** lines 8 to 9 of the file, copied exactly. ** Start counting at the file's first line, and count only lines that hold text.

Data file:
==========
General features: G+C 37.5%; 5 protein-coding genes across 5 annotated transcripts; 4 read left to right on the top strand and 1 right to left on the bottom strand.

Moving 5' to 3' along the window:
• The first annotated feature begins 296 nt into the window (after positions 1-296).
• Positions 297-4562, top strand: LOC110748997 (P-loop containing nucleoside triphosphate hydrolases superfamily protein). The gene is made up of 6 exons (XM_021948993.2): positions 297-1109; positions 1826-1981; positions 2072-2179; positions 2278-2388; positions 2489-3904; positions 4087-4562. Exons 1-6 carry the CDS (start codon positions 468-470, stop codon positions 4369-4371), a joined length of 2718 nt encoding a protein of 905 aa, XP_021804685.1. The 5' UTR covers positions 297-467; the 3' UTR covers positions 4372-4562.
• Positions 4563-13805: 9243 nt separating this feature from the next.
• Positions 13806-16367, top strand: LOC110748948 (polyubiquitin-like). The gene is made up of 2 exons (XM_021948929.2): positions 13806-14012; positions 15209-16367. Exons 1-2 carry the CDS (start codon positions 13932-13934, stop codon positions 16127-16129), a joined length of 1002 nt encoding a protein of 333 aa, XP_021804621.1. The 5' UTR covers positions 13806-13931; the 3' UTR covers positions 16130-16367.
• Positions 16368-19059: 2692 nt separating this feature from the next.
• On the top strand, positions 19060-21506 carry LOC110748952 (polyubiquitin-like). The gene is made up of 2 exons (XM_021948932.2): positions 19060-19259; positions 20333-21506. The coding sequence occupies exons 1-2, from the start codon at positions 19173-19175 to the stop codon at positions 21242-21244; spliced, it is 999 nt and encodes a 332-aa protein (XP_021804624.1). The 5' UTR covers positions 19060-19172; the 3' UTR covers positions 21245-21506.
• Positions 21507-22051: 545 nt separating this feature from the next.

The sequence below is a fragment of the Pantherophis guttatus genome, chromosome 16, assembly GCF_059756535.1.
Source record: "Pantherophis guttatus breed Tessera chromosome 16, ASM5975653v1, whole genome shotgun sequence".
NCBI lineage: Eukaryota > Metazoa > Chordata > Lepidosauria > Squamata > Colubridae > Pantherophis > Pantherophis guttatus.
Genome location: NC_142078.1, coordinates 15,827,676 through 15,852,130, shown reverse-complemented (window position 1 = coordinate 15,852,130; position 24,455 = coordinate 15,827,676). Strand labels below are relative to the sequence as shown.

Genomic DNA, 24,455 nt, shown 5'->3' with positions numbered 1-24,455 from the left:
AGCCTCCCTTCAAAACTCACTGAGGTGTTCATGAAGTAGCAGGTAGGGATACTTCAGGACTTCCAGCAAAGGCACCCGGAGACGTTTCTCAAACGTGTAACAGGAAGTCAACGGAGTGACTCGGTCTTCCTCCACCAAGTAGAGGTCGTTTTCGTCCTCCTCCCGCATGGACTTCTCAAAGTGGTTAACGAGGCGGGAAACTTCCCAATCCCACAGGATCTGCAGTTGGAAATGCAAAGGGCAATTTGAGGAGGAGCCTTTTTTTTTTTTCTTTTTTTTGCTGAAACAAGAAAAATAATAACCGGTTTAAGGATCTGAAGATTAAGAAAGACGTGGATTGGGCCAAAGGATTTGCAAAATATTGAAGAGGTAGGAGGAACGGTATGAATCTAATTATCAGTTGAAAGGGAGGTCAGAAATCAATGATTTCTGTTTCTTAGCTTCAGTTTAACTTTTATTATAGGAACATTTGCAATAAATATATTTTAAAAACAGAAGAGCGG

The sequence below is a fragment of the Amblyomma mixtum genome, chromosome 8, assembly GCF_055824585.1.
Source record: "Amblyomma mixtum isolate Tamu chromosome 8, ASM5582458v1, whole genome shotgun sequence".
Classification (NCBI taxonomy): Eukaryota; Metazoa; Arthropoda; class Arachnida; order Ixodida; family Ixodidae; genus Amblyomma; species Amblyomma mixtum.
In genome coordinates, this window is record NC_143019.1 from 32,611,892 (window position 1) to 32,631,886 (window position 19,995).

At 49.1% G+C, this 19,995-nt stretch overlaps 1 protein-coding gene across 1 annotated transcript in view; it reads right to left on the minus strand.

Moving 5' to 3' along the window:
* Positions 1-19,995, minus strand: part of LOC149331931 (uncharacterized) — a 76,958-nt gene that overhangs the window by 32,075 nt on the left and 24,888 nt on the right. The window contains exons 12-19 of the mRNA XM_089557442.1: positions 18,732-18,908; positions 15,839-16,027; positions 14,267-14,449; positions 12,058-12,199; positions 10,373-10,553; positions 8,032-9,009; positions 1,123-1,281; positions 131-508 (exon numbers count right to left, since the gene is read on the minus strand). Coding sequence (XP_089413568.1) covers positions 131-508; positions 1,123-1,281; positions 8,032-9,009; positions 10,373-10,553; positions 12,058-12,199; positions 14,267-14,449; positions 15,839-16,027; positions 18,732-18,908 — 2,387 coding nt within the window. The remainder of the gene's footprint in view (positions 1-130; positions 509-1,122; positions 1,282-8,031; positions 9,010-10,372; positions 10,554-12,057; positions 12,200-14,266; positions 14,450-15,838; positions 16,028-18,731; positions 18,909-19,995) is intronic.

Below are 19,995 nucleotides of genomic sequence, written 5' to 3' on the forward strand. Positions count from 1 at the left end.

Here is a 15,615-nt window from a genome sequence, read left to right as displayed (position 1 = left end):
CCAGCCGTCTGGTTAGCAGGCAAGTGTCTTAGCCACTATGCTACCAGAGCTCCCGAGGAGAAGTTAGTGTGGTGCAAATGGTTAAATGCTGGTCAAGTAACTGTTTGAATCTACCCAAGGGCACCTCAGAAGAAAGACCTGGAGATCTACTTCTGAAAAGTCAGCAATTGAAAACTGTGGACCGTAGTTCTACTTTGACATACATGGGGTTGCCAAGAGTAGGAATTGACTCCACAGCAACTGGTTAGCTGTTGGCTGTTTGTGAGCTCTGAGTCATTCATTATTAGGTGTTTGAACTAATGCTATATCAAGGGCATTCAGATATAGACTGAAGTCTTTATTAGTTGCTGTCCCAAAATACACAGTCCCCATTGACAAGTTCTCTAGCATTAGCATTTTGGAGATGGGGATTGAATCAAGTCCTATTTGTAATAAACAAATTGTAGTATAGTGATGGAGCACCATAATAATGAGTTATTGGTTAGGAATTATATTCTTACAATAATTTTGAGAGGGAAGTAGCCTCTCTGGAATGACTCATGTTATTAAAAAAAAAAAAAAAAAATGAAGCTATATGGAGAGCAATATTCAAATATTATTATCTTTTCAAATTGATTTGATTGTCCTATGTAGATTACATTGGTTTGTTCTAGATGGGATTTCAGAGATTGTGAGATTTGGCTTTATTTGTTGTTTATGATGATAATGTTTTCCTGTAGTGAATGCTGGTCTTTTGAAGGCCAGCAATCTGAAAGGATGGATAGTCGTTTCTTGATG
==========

• On the top strand, positions 19060-21506 carry LOC110748952 (polyubiquitin-like). The gene is made up of 2 exons (XM_021948932.2): positions 19060-19259; positions 20333-21506. The coding sequence occupies exons 1-2, from the start codon at positions 19173-19175 to the stop codon at positions 21242-21244; spliced, it is 999 nt and encodes a 332-aa protein (XP_021804624.1). The 5' UTR covers positions 19060-19172; the 3' UTR covers positions 21245-21506.
• Positions 21507-22051: 545 nt separating this feature from the next.